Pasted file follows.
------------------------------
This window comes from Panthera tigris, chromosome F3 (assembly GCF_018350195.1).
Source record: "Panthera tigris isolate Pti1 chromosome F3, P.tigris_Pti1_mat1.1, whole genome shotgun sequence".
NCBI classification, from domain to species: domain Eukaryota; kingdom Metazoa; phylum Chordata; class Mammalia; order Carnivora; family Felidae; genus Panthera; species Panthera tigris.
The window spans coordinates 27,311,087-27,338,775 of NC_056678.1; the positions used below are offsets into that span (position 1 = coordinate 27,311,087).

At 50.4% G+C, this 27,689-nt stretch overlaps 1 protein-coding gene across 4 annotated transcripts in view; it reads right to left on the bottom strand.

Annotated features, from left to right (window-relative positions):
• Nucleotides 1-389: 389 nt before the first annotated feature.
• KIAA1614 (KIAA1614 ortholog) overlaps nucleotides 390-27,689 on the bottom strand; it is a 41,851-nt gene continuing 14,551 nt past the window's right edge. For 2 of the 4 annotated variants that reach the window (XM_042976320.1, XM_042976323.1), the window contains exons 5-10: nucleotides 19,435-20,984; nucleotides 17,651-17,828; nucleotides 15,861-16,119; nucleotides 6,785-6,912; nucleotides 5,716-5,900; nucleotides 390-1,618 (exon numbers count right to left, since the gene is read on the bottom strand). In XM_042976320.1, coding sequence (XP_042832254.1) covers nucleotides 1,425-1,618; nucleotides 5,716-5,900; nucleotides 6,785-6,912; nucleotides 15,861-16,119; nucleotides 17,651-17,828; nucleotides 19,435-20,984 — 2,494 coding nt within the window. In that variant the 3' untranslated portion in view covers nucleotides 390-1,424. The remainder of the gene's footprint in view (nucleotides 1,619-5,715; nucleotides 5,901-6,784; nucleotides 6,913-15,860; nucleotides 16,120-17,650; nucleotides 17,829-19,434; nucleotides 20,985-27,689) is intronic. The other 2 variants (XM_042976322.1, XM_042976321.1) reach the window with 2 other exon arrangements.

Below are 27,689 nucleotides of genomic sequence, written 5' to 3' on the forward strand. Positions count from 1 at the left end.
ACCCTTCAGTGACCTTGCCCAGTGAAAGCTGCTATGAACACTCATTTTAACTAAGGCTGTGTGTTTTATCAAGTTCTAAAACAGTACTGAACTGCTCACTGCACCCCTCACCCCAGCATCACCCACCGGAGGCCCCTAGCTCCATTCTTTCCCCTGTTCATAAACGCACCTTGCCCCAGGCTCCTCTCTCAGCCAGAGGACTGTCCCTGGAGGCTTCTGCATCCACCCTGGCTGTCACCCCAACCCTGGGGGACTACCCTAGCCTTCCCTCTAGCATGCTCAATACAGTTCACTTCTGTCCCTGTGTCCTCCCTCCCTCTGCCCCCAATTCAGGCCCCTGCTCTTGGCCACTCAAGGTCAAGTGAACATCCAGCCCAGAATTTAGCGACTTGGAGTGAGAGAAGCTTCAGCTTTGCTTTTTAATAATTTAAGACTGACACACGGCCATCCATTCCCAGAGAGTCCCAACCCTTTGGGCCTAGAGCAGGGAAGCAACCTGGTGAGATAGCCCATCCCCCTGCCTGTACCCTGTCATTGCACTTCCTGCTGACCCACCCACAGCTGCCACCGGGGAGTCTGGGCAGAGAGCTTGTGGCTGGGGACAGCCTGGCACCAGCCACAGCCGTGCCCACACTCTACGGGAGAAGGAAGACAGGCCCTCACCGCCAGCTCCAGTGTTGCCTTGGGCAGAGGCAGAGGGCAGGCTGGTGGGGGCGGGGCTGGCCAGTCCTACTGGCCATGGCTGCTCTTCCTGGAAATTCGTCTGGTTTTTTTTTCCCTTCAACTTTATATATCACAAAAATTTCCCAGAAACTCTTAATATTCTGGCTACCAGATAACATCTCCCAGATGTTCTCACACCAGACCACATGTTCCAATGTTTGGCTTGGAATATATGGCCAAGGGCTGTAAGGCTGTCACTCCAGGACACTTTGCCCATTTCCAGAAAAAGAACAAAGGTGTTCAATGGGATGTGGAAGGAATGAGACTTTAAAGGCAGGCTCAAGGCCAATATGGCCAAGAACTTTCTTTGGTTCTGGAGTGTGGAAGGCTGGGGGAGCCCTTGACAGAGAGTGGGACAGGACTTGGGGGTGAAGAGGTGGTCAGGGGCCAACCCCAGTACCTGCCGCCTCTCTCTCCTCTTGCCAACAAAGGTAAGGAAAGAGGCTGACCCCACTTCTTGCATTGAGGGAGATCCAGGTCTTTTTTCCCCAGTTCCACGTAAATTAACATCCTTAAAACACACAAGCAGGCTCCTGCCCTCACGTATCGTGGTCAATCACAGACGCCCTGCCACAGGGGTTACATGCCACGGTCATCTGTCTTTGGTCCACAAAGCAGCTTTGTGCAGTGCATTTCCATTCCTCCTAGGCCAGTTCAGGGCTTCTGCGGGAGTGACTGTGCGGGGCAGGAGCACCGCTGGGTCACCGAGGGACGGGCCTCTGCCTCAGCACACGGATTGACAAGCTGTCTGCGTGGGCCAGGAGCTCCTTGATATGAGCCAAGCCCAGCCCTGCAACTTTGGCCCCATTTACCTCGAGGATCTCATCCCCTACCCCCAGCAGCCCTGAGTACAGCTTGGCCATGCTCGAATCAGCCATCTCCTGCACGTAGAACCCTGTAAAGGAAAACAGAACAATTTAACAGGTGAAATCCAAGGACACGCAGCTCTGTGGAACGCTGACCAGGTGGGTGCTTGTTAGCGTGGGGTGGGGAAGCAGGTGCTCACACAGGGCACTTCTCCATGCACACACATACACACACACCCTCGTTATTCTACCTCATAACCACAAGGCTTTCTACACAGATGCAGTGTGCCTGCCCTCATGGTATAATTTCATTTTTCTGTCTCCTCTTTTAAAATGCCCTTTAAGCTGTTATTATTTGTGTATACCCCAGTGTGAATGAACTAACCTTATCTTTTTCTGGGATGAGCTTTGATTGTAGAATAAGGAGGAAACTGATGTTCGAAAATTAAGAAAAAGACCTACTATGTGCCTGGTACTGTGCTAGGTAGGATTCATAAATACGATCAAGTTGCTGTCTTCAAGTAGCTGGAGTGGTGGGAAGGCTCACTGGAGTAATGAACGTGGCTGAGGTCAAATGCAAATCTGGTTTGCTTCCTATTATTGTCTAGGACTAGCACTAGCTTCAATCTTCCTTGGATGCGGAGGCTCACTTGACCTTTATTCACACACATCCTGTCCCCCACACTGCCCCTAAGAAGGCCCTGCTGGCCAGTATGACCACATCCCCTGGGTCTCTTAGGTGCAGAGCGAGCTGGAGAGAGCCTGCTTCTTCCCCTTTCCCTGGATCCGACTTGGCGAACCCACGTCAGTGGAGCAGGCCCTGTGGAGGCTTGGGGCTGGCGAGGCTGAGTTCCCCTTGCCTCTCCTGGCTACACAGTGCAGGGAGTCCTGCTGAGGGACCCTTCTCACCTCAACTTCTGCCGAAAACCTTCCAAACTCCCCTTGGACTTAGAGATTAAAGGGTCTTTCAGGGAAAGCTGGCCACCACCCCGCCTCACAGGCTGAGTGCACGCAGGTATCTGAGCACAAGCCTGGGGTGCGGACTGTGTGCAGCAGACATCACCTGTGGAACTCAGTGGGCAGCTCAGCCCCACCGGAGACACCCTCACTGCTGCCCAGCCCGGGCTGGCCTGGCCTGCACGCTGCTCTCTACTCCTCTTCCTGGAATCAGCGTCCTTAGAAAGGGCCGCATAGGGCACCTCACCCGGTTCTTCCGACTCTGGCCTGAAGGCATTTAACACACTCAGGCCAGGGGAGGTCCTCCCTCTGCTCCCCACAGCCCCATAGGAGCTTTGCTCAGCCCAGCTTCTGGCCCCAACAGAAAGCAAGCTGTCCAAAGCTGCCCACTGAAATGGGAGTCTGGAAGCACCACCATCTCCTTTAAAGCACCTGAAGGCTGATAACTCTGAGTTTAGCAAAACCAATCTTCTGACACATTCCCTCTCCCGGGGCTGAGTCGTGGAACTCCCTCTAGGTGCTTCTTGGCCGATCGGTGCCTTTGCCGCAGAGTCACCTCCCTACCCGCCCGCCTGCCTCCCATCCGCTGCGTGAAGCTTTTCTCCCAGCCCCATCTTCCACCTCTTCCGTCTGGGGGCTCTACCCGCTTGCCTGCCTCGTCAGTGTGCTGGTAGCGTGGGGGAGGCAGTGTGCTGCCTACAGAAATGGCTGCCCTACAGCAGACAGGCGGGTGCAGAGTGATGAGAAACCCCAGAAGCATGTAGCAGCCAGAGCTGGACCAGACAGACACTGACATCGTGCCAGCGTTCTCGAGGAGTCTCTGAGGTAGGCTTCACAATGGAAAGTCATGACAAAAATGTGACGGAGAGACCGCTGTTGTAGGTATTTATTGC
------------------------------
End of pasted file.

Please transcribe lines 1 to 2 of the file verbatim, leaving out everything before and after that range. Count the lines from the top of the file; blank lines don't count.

This window comes from Panthera tigris, chromosome F3 (assembly GCF_018350195.1).
Source record: "Panthera tigris isolate Pti1 chromosome F3, P.tigris_Pti1_mat1.1, whole genome shotgun sequence".